COFFEE WITH … LYNNE TICKLE
Why keep the prestigious, well-paying job when you can work for much less?
BY RAY McALLISTER
Lynne Tickle had been contemplating retiring. But no time soon. Two or three years, maybe. You don’t just throw away a job like bank senior V.P. [Not unless you’re living in a sit-com] Besides, she was barely mid-50s.
Then she got the phone call.
We sat down recently for coffee at Perk Coffee and Lunchbox in Bon Air to discuss it.
Many baby boomers – first careers behind them, productive hours ahead – seek a “second act.” Tickle didn’t have to. The call came Dec. 10, 2015, and, of course, Tickle and her husband met with the friend who asked to see them.
The friend dropped a bombshell. His wife of 40 years had inoperable breast cancer.
Just 10 days later, his wife was dead. She had a request of Tickle before she died, though: “Would you please take care of [my husband]?”
She would, of course.
She soon found out providing food and caring was the easy part. The house was breaking down. The couples’ finances were a disaster. He was still recovering from the recession, and “I found later she had been a hoarder,” Tickle says. “They had a two-car garage that was full, without any car in it.” [But if you wanted thousands of magazines from the ’70s …]
The husband later would explain in a recommendation for Tickle:
“I was financially pushed to the limit, my house was in terrible need of repair, I had forty-five years of stuff to sort out, and the loss of my wife was devastating. … [Tickle] refinanced my debt, arranged loans to make repairs, hired contractors to do my roof, my porch, paint, remove wallpaper, etc. She sold furniture, crystal, china – online, through friends, in yard sales – and then documented donations. She then used her people skills to arrange volunteers to clean, sort, remove and fix everything in sight. What people couldn’t or wouldn’t do, she did herself – painting, scrubbing, organizing, meeting people to sell – you name it.”
Tickle soon was putting in 20-30 hours a week on the project, on top of her week at TowneBank.
Then in May 2016, her father passed away. Tickle became executor of his estate. Now she was doing double duty, handling two end-of-life situations.
This past January, she read a magazine article on a new company in Richmond, Legacy Navigator, founded by financial expert Craig Shealy, Hoarders TV star Matt Paxton and famed grief expert Pete Shrock. What it handles is summarized by the “What We Do” sections on its website: The Stuff, The House, The Paperwork, The Expenses, The Grief.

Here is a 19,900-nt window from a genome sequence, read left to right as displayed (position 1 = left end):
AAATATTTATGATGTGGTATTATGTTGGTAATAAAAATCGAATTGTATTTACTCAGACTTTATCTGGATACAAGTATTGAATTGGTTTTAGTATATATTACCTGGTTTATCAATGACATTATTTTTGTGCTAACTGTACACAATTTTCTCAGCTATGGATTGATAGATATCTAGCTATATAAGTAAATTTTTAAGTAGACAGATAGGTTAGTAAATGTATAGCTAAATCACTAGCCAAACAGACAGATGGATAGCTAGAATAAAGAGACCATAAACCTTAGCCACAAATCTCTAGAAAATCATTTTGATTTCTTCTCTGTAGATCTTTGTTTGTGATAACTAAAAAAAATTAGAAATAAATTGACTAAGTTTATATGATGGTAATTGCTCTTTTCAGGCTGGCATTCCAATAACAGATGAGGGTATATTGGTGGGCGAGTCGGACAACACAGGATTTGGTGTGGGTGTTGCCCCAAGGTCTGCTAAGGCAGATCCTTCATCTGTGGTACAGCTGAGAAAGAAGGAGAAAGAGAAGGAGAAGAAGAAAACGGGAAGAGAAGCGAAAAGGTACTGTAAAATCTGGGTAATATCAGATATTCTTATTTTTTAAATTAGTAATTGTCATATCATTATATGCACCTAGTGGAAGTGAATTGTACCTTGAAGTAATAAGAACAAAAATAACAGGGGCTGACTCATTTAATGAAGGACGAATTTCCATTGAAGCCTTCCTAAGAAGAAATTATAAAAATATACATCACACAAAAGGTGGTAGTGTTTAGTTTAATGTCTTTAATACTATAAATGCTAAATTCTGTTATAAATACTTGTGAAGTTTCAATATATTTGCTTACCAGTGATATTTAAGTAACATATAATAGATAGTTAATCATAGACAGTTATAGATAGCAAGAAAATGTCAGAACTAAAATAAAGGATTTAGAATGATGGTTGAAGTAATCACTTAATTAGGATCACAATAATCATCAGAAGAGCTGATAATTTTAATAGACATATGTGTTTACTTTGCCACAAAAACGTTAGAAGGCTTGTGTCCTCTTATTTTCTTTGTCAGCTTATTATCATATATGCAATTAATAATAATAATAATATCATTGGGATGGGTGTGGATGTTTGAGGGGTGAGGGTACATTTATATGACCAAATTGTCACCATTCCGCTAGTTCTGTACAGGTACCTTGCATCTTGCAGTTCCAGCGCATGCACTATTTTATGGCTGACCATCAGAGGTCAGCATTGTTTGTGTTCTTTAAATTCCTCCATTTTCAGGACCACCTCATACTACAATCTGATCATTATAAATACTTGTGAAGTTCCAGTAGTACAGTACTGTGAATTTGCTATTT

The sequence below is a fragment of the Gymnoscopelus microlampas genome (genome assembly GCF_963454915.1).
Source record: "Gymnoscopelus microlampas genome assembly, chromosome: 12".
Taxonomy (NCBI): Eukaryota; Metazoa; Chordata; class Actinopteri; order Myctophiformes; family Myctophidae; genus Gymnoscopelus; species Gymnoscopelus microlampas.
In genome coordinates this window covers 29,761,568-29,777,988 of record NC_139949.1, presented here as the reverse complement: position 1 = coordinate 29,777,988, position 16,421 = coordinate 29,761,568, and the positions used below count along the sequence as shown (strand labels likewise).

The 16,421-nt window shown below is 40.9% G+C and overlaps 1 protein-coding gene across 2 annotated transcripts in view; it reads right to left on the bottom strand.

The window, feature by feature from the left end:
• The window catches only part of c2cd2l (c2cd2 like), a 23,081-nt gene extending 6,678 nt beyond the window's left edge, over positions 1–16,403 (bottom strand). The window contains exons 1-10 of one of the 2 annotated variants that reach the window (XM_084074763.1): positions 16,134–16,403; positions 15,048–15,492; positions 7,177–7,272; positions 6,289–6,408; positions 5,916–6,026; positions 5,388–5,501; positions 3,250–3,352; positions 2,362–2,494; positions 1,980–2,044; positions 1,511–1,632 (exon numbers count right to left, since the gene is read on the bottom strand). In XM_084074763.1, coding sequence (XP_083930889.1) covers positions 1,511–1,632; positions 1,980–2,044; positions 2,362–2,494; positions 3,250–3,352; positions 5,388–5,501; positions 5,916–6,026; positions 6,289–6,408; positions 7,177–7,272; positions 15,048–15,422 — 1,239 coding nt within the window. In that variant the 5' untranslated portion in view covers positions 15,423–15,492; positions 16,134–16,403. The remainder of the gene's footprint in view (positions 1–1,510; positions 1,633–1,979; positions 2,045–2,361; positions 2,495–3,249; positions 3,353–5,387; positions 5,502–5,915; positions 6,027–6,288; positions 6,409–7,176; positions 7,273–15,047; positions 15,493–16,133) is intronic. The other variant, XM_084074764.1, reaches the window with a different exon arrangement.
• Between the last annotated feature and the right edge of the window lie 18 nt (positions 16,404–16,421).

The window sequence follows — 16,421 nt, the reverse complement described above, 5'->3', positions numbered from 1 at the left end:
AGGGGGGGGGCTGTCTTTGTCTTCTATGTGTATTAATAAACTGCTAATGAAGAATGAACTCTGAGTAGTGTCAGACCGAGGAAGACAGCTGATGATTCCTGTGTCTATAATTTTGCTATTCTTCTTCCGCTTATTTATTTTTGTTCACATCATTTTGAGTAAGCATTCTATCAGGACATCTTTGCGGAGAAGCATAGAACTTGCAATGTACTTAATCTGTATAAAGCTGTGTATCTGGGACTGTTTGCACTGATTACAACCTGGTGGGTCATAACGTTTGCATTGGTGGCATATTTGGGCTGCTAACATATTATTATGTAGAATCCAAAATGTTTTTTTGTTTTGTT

“I thought, ‘Oh, my God, that company is doing the same thing I was doing,” Tickle says. (The neighbor’s letter attests: “Lynne took a desperate situation and turned it around. I am now days away from listing my house for sale, paying off all of my debt and having peace of mind.”) Indeed, she realized her dual experience “was part of a journey to put me somewhere else.”
So – why not? – in May, she left TowneBank and began working as Legacy Navigator Senior Guide. “I was exhilarated and terrified all at once,” she says.
At 55, “I’m definitely the oldest one there. You get a different perspective.” [Hmm. Doesn’t seem all that old, does it?] The younger environment is flexible and adaptive, and the work collaborative, she says.
Some think she’s crazy. She makes less than half the money she did before, “and I left some financial benefits on the table.” But her closest friends have been very supportive.
And she’s sure. “I helped people in a different way with banking,” she says. “But this is personal. You’re dealing with people who are overwhelmed, emotionally drained and feeling like they don’t have options.”
She gains as much as they do. “I looked at it as a reset button on the bad habits of my life,” she adds. Tickle began daily exercise, eating healthier and keeping a journal.
“I looked upon it,” she says, “as a way to start a Chapter 2.”
Ray McAllister, former Richmond Times-Dispatch columnist and former Boomer editor, is the writer of six books. An expanded 10th anniversary edition of his Wrightsville Beach: The Luminous Island, a paperback edition of Ocracoke: The Pearl of the Outer Banks, and an audio book of Hatteras Island: Keeper of the Outer Banks are all due out this fall. In May, he published another writer’s book, Portsmouth: The Way It Was by Ellen Fulcher Cloud. For more: RayMcAllister.com.